The MultiService Forum's (MSF) fourth massive interoperability testing of next generation network (NGN) components which spans three continents is underway.
The focus of this event is looking at IP Multimedia System (IMS) and its role in network service integration and in particular to validate MSF Release 4 architectural framework and, crucially, its supporting implementation agreements (IAs). The service attracting the most attention is IPTV - see the six scenarios below.
There are 22 vendors and operators working together to test 225 devices in six network test scenarios specified by the carriers. Some 82 basic test cases are being carried out across the six scenarios*, with almost 500 permutations, Over 600 pages of test plans that took two years to prepare have kept a team of 125 engineers working around the clock.
David Hutton of Vodafone commented, "Standards are about functional architecture and we sometimes find issues in implementing lower level standards. This is a rare chance for operators to try out real life scenarios in multi-vendor networks."
By half way through GMI, more than 7180 tests had been carried out at BT's Adastral Park in the UK, according to BT's Ken Mills, involving 11 vendors and up to 45 test engineers.
Interoperability testing is first carried out in each lab, then between the five labs, which in the US are based at Verizon, National Communication System (responsible for ensuring emergency numbers can be used on IP networks, among other things) and the University of New Hampshire InterOperability Lab. BT/Vodafone form the European leg with China Mobile representing Asia.
What big lessons have been learned so far‾ According to a spokesperson at the Verizon centre, "IMS is the weakest link. We have three to four vendors with an IMS core and it's a point of contention. The other challenge is how long it takes to configure the IMS core platform for the next test. IMS slowed down execution beyond our expectations, yet we want to do IPTV via a common IMS core."
He added, "With the IPTV testing, channel change is not yet SIP-based - SIP is used for signalling - so we still have a hybrid architecture, which means having to test both."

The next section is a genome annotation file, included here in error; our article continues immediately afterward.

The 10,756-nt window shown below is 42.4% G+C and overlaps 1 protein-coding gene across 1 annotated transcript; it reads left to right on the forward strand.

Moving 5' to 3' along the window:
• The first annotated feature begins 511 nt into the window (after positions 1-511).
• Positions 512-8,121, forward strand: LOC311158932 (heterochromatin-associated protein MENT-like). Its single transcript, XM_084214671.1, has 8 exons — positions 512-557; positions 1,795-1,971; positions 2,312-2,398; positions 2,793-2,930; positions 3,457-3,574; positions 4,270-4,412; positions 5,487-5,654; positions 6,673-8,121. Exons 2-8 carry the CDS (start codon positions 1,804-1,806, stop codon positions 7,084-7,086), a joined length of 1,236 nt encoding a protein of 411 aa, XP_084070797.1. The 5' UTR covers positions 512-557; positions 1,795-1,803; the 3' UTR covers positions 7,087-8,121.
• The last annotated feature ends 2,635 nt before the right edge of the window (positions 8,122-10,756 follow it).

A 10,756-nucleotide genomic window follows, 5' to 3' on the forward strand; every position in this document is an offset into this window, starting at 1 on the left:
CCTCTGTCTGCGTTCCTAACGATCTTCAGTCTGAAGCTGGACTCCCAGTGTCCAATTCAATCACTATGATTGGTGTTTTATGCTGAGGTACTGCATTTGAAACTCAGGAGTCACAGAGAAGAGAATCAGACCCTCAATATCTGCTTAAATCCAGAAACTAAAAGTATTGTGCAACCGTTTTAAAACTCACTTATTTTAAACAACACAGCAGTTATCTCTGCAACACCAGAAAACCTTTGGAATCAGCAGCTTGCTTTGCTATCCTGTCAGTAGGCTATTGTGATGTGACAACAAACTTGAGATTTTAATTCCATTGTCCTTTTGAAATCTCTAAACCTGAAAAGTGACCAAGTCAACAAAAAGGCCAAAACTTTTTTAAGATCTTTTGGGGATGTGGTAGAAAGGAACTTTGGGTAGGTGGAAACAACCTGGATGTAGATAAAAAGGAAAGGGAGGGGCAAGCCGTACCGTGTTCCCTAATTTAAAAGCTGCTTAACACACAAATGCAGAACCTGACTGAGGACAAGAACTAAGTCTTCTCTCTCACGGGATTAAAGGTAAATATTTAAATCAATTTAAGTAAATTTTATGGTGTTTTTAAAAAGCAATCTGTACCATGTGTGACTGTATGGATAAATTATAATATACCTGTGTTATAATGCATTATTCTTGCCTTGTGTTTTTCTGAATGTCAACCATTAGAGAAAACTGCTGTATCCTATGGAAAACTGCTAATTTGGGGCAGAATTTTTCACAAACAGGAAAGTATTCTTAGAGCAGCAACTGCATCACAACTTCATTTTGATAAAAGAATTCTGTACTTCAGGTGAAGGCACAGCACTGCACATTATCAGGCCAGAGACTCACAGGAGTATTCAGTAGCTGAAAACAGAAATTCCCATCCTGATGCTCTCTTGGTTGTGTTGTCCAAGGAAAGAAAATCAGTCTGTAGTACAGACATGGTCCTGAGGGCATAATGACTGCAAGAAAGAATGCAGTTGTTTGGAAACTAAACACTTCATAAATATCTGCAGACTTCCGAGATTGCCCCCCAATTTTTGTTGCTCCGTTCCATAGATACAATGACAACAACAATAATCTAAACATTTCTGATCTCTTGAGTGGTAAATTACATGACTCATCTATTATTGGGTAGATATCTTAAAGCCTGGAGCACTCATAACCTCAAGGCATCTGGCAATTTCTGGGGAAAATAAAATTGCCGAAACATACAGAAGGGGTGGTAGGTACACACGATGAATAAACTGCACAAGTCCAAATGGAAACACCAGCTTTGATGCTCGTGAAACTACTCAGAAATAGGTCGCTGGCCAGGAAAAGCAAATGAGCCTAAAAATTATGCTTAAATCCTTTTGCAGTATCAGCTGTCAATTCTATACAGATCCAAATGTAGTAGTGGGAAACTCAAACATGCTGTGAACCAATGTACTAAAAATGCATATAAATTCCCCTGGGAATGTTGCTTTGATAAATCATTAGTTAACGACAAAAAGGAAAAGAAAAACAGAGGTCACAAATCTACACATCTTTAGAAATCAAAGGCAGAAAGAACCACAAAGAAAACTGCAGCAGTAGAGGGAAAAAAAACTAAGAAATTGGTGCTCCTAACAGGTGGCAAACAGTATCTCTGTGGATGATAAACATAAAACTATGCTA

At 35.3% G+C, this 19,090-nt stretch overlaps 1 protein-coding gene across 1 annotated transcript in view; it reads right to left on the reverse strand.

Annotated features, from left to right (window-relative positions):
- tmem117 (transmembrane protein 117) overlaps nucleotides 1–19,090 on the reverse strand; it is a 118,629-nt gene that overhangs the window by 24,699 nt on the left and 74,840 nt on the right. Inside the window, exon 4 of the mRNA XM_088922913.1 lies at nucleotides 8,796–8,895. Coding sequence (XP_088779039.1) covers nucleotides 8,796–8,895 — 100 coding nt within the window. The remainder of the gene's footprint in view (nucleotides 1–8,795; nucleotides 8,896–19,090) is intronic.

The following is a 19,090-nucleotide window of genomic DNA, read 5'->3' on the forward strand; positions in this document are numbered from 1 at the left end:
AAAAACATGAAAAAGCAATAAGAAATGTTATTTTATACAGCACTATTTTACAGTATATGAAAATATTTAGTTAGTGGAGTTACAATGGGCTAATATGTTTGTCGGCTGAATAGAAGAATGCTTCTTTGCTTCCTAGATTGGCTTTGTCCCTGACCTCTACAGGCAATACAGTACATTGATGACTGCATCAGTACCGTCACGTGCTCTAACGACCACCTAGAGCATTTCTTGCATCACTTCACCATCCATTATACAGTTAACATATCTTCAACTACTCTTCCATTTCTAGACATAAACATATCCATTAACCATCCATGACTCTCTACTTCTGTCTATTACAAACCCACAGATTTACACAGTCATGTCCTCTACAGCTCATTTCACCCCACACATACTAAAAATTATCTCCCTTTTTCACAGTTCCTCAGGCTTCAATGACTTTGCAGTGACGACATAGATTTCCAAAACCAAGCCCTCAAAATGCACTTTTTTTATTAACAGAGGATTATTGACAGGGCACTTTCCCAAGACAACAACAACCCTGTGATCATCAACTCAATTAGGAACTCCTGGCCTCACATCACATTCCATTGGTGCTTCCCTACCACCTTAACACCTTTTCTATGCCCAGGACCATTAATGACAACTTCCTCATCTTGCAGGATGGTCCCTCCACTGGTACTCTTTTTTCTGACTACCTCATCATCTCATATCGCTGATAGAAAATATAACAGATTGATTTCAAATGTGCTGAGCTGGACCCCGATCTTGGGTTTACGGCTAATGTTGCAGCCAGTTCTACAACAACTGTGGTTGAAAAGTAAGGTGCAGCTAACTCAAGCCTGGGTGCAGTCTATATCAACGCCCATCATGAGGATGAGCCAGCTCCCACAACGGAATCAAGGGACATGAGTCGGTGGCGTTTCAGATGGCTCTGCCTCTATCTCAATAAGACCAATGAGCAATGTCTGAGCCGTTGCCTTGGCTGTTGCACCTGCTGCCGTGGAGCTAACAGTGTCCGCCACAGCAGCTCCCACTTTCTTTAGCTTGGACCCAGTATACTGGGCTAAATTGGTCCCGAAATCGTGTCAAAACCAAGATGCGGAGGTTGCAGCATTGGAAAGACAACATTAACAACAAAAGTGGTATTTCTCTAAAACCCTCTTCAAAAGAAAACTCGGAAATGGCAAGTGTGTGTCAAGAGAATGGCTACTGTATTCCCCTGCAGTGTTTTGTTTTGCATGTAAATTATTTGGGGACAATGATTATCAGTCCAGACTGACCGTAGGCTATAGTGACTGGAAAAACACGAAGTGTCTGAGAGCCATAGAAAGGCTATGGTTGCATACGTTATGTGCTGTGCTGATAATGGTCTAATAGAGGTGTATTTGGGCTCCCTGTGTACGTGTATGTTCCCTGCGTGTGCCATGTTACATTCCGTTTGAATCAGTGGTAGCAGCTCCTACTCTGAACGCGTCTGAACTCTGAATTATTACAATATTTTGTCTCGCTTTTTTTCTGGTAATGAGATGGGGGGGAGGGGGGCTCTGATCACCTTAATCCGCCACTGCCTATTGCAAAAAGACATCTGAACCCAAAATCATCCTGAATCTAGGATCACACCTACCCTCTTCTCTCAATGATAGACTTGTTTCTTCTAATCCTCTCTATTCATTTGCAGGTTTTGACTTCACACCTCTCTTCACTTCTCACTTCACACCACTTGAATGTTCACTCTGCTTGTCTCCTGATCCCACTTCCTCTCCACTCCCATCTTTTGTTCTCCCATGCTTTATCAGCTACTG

Ian Jennings, BT Innovate's chief voice strategist remarked, "IMS is mature - a common control, so with each new test you do have to reset the whole lot, unlike changing just one bit in the old stove pipe network set-up. One of the big issues is how to make it work with existing broadband and run services on the top and speed up time to market."
However, John Frieslaar, CTO, key accounts, Huawei disagreed saying, "IMS is still in the definition phase of what it's going to be. It could be great for IPTV, for service control. We need to know what happens next with mash-ups on the platform. What is needed in a business context‾ IPTV is a single application with a lot of market buzz, yet look at the rotten quality transmission today [at the press conference today which linked to all the sites] and you've got to wonder how we are going to manage IPTV in an HD world. The size and scale of IMS has yet to be defined."
*The six scenarios are:
"¢ end-to-end session control accounts for two physical scenarios, with QoS for access technologies - including baseband, broadband, 3GPP, WiMAX 3gPP2 and TD-SCDMA - over a converged core network;
"¢ IPTV with the emphasis on specifications developed by the Alliance for Telecommunications Solutions (ATIS) IIF - it is the first time standardised IPTV is being tested in a network to validate automatic configuration of set-top boxes and user experience;
"¢ locations-based services, including routing and privacy issues;
"¢ service orientated architecture (SOA) integrating IMS with web-based services;
"¢ management issues, especially online management of IPTV set-top boxes and collection of IPTV stats to avoid truck-roll.